Subject(s)
COVID-19 , SARS-CoV-2 , Humans , Molecular Docking Simulation , Nucleocapsid , Phosphoproteins , RNA-Binding Motifs , Virion
13.
Pharmaceuticals (Basel) ; 14(4)2021 Apr 19.
Article in English | MEDLINE | ID: covidwho-1305767

ABSTRACT

To date, the leading causes of mortality and morbidity worldwide include viral infections, such as Ebola, influenza virus, acquired immunodeficiency syndrome (AIDS), severe acute respiratory syndrome (SARS) and recently COVID-19 disease, caused by the SARS-CoV-2 virus. Currently, we can count on a narrow range of antiviral drugs, especially older generation ones like ribavirin and interferon which are effective against viruses in vitro but can often be ineffective in patients. In addition to these, we have antiviral agents for the treatment of herpes virus, influenza virus, HIV and hepatitis virus. Recently, drugs used in the past especially against ebolavirus, such as remdesivir and favipiravir, have been considered for the treatment of COVID-19 disease. However, even if these drugs represent important tools against viral diseases, they are certainly not sufficient to defend us from the multitude of viruses present in the environment. This represents a huge problem, especially considering the unprecedented global threat due to the advancement of COVID-19, which represents a potential risk to the health and life of millions of people. The demand, therefore, for new and effective antiviral drugs is very high. This review focuses on three fundamental points: (1) presents the main threats to human health, reviewing the most widespread viral diseases in the world, thus describing the scenario caused by the disease in question each time and evaluating the specific therapeutic remedies currently available. (2) It comprehensively describes main phytochemical classes, in particular from plant foods, with proven antiviral activities, the viruses potentially treated with the described phytochemicals. (3) Consideration of the various applications of drug delivery systems in order to improve the bioavailability of these compounds or extracts. A PRISMA flow diagram was used for the inclusion of the works. Taking into consideration the recent dramatic events caused by COVID-19 pandemic, the cry of alarm that denounces critical need for new antiviral drugs is extremely strong. For these reasons, a continuous systematic exploration of plant foods and their phytochemicals is necessary for the development of new antiviral agents capable of saving lives and improving their well-being.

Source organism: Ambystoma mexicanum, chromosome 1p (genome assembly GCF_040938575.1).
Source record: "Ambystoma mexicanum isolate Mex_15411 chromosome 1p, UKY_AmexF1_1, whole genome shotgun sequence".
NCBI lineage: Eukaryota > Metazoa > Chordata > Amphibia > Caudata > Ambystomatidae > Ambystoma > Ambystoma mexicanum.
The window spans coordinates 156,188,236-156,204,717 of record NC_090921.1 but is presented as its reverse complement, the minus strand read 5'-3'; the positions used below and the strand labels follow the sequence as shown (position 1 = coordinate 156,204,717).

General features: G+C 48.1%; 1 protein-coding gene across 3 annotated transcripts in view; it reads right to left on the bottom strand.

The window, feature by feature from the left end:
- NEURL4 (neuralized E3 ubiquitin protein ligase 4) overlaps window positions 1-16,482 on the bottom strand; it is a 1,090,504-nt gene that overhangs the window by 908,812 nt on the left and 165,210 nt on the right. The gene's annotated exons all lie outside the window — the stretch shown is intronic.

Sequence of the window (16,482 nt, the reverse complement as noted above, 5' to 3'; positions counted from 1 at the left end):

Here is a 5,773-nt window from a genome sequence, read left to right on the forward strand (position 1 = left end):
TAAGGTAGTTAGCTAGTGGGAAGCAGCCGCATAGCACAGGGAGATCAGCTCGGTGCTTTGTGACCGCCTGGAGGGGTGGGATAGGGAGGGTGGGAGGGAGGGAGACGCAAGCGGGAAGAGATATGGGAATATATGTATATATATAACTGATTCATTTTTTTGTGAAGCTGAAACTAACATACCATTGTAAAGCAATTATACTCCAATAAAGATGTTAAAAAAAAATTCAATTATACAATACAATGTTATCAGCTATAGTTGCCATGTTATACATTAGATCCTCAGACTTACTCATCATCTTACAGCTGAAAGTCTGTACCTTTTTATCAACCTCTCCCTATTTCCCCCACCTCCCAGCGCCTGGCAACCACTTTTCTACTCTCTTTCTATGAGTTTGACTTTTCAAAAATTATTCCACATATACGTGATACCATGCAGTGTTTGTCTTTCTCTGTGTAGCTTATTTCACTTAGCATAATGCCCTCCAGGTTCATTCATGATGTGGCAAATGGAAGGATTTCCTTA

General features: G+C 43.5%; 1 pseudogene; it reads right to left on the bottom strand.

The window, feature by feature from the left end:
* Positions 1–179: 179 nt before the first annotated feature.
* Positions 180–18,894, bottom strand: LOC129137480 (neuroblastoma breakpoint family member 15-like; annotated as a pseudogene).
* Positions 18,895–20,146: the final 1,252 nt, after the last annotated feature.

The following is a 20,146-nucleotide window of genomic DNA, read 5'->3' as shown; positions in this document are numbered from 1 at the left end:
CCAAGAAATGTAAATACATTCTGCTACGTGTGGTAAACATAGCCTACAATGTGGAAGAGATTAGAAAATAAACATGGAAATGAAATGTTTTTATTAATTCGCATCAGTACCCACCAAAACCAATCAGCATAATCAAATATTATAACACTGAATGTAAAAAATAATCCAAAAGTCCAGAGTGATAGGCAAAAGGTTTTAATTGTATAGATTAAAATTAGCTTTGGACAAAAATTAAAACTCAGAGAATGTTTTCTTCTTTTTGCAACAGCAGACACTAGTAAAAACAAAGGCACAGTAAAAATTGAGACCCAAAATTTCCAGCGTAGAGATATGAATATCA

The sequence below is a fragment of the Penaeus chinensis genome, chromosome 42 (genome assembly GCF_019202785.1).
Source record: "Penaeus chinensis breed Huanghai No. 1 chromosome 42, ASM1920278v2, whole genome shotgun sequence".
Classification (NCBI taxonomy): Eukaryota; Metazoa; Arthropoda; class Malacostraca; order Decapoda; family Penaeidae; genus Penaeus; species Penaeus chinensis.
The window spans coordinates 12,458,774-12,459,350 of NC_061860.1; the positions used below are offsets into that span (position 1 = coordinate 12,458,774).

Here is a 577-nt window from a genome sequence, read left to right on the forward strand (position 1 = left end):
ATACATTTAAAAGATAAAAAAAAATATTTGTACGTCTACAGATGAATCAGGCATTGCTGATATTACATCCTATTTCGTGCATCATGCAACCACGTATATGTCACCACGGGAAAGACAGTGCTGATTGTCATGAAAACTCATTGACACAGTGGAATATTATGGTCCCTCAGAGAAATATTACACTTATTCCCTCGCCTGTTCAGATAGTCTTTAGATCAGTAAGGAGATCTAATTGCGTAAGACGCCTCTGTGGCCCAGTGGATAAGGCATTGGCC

14.
Ther Clin Risk Manag ; 16: 617-629, 2020.
Article in English | MEDLINE | ID: covidwho-1288744

ABSTRACT

The 2019 novel coronavirus disease (COVID-19) was first detected in Wuhan, Hubei Province, China, in late 2019. Since then, COVID-19 has spread to more than 200 countries in the world, and a global pandemic has been declared by the World Health Organization (WHO). At present, no vaccines or therapeutic regimens with proven efficacy are available for the management of COVID-19. Hydroxychloroquine/chloroquine, lopinavir/ritonavir, ribavirin, interferons, umifenovir, remdesivir, and interleukin antagonists, such as tocilizumab, have been recommended as potential treatment options in COVID-19. Transplant patients receiving immunosuppressant medications are at the highest risk of severe illness from COVID-19. At the same time, with regard to receiving polypharmacy and immunosuppressants, treatment options should be chosen with more attention in this population. Considering drug-drug interactions and adverse effects of medications used for the treatment of COVID-19, such as QT prolongation, the dose reduction of some immunosuppressants or avoidance is recommended in transplant recipients with COVID-19. Thus, this narrative review describes clinically important considerations about the treatment of COVID-19 and immunosuppressive regimens regarding modifications, side effects, and interactions in adult kidney or liver allograft recipients.